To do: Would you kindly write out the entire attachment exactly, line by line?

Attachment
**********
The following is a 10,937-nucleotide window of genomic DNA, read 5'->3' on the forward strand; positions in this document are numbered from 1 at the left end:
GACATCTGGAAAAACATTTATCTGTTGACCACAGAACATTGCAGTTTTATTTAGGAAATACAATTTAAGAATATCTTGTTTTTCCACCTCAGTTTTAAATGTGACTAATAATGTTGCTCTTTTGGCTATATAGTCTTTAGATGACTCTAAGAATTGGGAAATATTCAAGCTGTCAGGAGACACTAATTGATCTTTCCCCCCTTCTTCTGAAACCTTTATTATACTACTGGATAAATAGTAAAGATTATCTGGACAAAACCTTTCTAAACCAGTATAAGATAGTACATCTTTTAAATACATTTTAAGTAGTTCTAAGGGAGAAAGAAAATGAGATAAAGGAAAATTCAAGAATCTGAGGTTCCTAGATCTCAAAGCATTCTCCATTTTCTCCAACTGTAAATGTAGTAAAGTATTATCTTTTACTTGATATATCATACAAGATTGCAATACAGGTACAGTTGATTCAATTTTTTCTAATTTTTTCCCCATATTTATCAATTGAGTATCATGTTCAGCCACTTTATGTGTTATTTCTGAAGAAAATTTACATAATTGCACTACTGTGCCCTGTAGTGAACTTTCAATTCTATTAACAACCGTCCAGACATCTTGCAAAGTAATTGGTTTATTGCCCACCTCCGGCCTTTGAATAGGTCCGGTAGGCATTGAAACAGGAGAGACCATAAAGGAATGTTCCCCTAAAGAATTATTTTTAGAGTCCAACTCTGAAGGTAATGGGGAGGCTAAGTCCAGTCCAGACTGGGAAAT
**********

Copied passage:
The following is a 10,937-nucleotide window of genomic DNA, read 5'->3' on the forward strand; positions in this document are numbered from 1 at the left end:
GACATCTGGAAAAACATTTATCTGTTGACCACAGAACATTGCAGTTTTATTTAGGAAATACAATTTAAGAATATCTTGTTTTTCCACCTCAGTTTTAAATGTGACTAATAATGTTGCTCTTTTGGCTATATAGTCTTTAGATGACTCTAAGAATTGGGAAATATTCAAGCTGTCAGGAGACACTAATTGATCTTTCCCCCCTTCTTCTGAAACCTTTATTATACTACTGGATAAATAGTAAAGATTATCTGGACAAAACCTTTCTAAACCAGTATAAGATAGTACATCTTTTAAATACATTTTAAGTAGTTCTAAGGGAGAAAGAAAATGAGATAAAGGAAAATTCAAGAATCTGAGGTTCCTAGATCTCAAAGCATTCTCCATTTTCTCCAACTGTAAATGTAGTAAAGTATTATCTTTTACTTGATATATCATACAAGATTGCAATACAGGTACAGTTGATTCAATTTTTTCTAATTTTTTCCCCATATTTATCAATTGAGTATCATGTTCAGCCACTTTATGTGTTATTTCTGAAGAAAATTTACATAATTGCACTACTGTGCCCTGTAGTGAACTTTCAATTCTATTAACAACCGTCCAGACATCTTGCAAAGTAATTGGTTTATTGCCCACCTCCGGCCTTTGAATAGGTCCGGTAGGCATTGAAACAGGAGAGACCATAAAGGAATGTTCCCCTAAAGAATTATTTTTAGAGTCCAACTCTGAAGGTAATGGGGAGGCTAAGTCCAGTCCAGACTGGGAAAT